Being part of a Guinness World Record in the Adirondacks
After having just moved to the area recently, I decided that one way to meet new people was to go out for a leisurely paddle in my kayak with 2,700+ others... at once... on the same [small] lake.
On September 12th, at 9:30 pm, I read a post about the One Square Mile of Hope that was going to be held on Fourth Lake, Inlet, New York the next day and decided to give it a go. There were two causes being promoted for this event; raising money for The Breast Cancer Research Foundation and to break the Guinness World record for the largest raft, held together only by hands and free floating for at least 30 seconds. The raft could only consist of canoes, kayaks and guideboats with no motorized craft touching any of them and completely floating (not run aground).
Since I was not already previously registered, I loaded up my kayak the night before around midnight and woke up at the crack of dawn to make the fairly quick trip from New Hartford to Inlet. As soon as I turned onto Route 28, I joined a caravan of cars with kayaks strapped to the roof or being pulled on trailers. We were the smart ones because soon traffic was backed up in town and I can only assume it was just as bad after everyone got off the water.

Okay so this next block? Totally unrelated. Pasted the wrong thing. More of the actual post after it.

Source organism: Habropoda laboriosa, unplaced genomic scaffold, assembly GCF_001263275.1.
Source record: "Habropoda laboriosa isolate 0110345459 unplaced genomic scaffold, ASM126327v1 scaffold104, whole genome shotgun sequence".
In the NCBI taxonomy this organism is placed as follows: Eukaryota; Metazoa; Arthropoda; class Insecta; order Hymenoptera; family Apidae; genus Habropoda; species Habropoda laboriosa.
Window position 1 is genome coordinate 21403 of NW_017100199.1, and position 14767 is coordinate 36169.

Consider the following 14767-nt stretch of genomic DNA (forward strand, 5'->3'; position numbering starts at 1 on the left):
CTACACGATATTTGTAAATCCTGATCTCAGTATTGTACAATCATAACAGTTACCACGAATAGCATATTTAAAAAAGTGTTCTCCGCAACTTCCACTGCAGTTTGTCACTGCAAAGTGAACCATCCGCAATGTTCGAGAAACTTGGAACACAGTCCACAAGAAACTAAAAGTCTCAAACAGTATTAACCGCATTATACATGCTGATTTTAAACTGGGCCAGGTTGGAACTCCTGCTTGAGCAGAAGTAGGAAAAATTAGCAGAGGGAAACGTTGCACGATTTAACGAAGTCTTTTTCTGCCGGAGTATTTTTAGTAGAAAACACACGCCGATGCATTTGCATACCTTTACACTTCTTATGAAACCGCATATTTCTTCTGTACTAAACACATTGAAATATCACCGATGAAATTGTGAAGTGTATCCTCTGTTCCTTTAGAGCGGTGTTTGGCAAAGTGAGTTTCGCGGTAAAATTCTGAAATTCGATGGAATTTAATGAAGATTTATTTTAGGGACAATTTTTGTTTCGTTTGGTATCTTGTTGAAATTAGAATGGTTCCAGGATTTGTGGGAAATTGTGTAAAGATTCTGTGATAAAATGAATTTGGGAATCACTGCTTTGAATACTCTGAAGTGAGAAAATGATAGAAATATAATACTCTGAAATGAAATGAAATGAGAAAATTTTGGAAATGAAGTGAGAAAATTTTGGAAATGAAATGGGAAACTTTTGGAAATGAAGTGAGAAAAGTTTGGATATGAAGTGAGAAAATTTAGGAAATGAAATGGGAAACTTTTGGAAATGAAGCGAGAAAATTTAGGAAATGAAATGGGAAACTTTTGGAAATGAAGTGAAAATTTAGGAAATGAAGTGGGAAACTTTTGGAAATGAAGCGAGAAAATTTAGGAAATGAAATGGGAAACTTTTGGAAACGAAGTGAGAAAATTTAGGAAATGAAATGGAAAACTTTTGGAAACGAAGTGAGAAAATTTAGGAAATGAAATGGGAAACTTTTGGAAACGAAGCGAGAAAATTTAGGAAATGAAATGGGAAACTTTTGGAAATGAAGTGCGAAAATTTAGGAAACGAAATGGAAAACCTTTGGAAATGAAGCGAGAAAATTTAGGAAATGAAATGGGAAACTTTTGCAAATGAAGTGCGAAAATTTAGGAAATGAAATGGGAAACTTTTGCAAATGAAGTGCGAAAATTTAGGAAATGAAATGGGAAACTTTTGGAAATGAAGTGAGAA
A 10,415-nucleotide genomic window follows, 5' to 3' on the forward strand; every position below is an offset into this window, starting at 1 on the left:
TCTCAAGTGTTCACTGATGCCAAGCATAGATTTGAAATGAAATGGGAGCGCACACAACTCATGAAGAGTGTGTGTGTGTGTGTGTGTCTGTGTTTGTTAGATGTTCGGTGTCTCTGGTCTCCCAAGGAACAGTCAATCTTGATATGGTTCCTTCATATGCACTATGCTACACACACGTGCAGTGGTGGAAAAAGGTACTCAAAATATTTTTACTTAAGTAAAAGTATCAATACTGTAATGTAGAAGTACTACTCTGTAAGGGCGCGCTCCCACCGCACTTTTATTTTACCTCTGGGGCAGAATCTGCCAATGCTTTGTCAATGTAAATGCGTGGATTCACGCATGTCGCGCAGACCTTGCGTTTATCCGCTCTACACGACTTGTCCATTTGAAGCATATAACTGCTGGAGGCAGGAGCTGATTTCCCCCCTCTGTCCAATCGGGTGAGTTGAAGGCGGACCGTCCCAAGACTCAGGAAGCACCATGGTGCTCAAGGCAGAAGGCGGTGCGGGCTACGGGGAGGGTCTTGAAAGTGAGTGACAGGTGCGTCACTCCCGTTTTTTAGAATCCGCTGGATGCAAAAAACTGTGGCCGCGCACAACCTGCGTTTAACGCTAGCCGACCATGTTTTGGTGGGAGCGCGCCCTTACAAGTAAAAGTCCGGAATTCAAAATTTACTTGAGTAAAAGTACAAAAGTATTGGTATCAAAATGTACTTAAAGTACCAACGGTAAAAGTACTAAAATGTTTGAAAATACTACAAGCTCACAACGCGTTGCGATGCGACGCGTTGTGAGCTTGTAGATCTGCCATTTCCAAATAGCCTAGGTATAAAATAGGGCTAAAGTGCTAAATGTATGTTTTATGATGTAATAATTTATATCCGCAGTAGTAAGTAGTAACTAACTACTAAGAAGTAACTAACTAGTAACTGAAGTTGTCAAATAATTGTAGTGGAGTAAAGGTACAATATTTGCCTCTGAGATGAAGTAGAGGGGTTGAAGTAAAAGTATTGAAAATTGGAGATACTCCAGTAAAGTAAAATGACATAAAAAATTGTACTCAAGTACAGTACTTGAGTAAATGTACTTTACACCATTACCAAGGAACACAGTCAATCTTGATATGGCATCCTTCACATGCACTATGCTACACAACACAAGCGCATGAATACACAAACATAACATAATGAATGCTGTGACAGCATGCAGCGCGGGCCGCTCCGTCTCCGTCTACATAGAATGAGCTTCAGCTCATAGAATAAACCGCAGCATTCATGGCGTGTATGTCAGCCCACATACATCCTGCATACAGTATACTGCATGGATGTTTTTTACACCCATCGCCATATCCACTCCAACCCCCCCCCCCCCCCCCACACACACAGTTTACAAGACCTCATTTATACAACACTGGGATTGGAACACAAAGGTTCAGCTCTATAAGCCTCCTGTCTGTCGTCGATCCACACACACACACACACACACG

As we all arrived in Inlet and went our separate ways for registration and drop-offs, I noticed that there were not many people around yet. I registered and was told where to launch and park, and was on my way. I was nervous that the lack of people was due to the fact that the weather was on the cooler side and you could feel the rain coming. I meandered through Inlet a bit after unloading my kayak until it was time for people to start entering the designated area on the lake. After I paddled out a few yards from shore, I immediately wished I had on a few more layers, that is until I felt the water which was many degrees warmer than the air. So naturally I kept my hands in the water.
After a while of being out on the water and collecting my official sticker for the count, boats started flooding the area from all over the lakeshore. Eventually we all congregated in the middle of the lake, held on to each other's boats, raised our paddles in the air to catch the wind and drifted across the lake. Several seaplanes flew overhead to take photos and videos of the raft so they could be analyzed by Guinness World Records to obtain an official count.
I was one of the first to break away from the raft after they announced that we had drifted long enough and was able to snap the photo you see here. As of right now, we are waiting to hear the official count but the unofficial count is 2,718 boats! We even raised over $100,000 for our causes.